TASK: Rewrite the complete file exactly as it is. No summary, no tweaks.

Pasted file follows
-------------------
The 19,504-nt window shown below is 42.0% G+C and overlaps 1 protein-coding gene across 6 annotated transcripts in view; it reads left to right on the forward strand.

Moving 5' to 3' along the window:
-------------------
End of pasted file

The 19,504-nt window shown below is 42.0% G+C and overlaps 1 protein-coding gene across 6 annotated transcripts in view; it reads left to right on the forward strand.

Moving 5' to 3' along the window: